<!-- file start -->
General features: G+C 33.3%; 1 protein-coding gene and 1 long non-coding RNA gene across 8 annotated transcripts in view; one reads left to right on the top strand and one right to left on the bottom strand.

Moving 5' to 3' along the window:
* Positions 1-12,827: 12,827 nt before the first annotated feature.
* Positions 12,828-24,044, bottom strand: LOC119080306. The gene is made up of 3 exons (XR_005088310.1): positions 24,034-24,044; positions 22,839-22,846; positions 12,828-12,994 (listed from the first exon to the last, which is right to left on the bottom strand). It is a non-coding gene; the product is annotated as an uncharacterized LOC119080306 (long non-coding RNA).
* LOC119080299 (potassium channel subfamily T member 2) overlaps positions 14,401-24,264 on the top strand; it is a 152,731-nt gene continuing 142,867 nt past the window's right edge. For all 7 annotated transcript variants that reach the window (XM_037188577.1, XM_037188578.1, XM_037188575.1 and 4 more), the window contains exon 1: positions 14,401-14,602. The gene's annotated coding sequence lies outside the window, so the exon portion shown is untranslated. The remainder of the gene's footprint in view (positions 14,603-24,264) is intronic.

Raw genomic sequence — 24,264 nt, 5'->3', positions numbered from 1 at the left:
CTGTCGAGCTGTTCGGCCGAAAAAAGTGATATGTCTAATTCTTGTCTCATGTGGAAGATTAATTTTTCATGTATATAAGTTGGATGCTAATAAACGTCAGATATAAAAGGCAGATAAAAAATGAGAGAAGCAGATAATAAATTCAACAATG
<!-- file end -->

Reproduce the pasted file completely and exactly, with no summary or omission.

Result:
General features: G+C 33.3%; 1 protein-coding gene and 1 long non-coding RNA gene across 8 annotated transcripts in view; one reads left to right on the top strand and one right to left on the bottom strand.

Moving 5' to 3' along the window:
* Positions 1-12,827: 12,827 nt before the first annotated feature.
* Positions 12,828-24,044, bottom strand: LOC119080306. The gene is made up of 3 exons (XR_005088310.1): positions 24,034-24,044; positions 22,839-22,846; positions 12,828-12,994 (listed from the first exon to the last, which is right to left on the bottom strand). It is a non-coding gene; the product is annotated as an uncharacterized LOC119080306 (long non-coding RNA).
* LOC119080299 (potassium channel subfamily T member 2) overlaps positions 14,401-24,264 on the top strand; it is a 152,731-nt gene continuing 142,867 nt past the window's right edge. For all 7 annotated transcript variants that reach the window (XM_037188577.1, XM_037188578.1, XM_037188575.1 and 4 more), the window contains exon 1: positions 14,401-14,602. The gene's annotated coding sequence lies outside the window, so the exon portion shown is untranslated. The remainder of the gene's footprint in view (positions 14,603-24,264) is intronic.

Raw genomic sequence — 24,264 nt, 5'->3', positions numbered from 1 at the left:
CTGTCGAGCTGTTCGGCCGAAAAAAGTGATATGTCTAATTCTTGTCTCATGTGGAAGATTAATTTTTCATGTATATAAGTTGGATGCTAATAAACGTCAGATATAAAAGGCAGATAAAAAATGAGAGAAGCAGATAATAAATTCAACAATG